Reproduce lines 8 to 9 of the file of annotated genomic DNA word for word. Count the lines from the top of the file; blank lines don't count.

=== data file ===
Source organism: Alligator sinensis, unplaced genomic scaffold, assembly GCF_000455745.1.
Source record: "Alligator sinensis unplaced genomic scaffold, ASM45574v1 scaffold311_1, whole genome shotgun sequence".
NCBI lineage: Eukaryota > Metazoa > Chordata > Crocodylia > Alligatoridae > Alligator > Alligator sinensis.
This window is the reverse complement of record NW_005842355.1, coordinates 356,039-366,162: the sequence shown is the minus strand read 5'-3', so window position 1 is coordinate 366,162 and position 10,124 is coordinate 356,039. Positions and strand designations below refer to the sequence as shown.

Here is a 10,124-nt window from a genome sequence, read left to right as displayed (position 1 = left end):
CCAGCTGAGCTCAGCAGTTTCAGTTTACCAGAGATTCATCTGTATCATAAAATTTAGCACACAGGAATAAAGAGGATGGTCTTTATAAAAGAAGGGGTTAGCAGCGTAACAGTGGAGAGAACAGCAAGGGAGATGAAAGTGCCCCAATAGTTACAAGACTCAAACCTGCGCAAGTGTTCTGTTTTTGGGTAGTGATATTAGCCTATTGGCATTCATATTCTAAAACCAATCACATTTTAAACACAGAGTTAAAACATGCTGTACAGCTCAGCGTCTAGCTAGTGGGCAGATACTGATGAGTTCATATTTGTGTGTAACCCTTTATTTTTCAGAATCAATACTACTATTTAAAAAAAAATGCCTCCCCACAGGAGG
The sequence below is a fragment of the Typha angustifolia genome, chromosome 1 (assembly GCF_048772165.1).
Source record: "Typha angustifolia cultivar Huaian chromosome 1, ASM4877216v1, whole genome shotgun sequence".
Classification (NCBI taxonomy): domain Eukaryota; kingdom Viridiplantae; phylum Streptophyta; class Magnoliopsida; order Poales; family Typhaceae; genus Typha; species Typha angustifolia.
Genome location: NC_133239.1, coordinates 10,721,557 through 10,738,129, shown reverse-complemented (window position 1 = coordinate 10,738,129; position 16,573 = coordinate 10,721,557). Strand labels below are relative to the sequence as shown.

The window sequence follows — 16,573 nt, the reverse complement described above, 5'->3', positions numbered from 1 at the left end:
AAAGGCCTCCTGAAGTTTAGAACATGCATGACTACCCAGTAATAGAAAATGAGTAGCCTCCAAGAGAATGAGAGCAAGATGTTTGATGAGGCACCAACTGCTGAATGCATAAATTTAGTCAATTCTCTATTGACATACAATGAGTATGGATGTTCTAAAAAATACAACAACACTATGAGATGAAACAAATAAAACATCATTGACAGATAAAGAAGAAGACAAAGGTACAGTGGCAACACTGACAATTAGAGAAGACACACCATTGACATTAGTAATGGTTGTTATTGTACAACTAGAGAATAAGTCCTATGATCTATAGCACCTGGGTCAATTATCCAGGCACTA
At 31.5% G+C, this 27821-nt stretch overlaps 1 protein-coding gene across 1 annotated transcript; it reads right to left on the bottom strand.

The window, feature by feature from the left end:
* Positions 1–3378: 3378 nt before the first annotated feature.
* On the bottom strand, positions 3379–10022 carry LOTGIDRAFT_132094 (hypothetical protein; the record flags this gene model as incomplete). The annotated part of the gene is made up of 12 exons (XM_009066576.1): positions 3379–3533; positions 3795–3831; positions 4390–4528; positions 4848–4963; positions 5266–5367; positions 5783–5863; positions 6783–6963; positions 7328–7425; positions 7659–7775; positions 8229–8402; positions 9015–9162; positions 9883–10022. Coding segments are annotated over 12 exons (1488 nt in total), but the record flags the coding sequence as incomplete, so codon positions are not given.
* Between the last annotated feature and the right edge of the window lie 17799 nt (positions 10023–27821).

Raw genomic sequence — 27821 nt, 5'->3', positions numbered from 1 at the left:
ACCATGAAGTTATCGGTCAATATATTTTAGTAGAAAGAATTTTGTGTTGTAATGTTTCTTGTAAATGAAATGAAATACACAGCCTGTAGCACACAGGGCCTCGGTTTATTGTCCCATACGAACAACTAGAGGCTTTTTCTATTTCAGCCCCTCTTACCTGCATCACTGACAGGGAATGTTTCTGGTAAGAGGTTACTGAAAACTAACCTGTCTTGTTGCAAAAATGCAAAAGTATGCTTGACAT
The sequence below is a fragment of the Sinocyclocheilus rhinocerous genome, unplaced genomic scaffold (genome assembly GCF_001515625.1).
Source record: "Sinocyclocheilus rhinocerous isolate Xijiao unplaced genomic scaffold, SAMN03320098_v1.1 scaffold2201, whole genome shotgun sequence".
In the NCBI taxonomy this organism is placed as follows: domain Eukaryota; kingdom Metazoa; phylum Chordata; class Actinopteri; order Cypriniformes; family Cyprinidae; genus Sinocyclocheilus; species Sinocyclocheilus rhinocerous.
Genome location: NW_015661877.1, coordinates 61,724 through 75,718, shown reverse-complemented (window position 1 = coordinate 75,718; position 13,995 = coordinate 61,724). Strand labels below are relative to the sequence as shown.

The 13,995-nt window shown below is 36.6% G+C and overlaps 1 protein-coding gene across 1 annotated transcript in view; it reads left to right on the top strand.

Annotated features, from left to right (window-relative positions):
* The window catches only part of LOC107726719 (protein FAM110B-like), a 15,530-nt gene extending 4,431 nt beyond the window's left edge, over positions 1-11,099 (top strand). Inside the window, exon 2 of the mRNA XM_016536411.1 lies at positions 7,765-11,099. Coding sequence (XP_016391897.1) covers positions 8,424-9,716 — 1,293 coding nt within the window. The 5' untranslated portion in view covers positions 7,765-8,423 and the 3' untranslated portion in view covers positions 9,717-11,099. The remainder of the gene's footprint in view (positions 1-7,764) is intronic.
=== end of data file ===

Source record: "Typha angustifolia cultivar Huaian chromosome 1, ASM4877216v1, whole genome shotgun sequence".
Classification (NCBI taxonomy): domain Eukaryota; kingdom Viridiplantae; phylum Streptophyta; class Magnoliopsida; order Poales; family Typhaceae; genus Typha; species Typha angustifolia.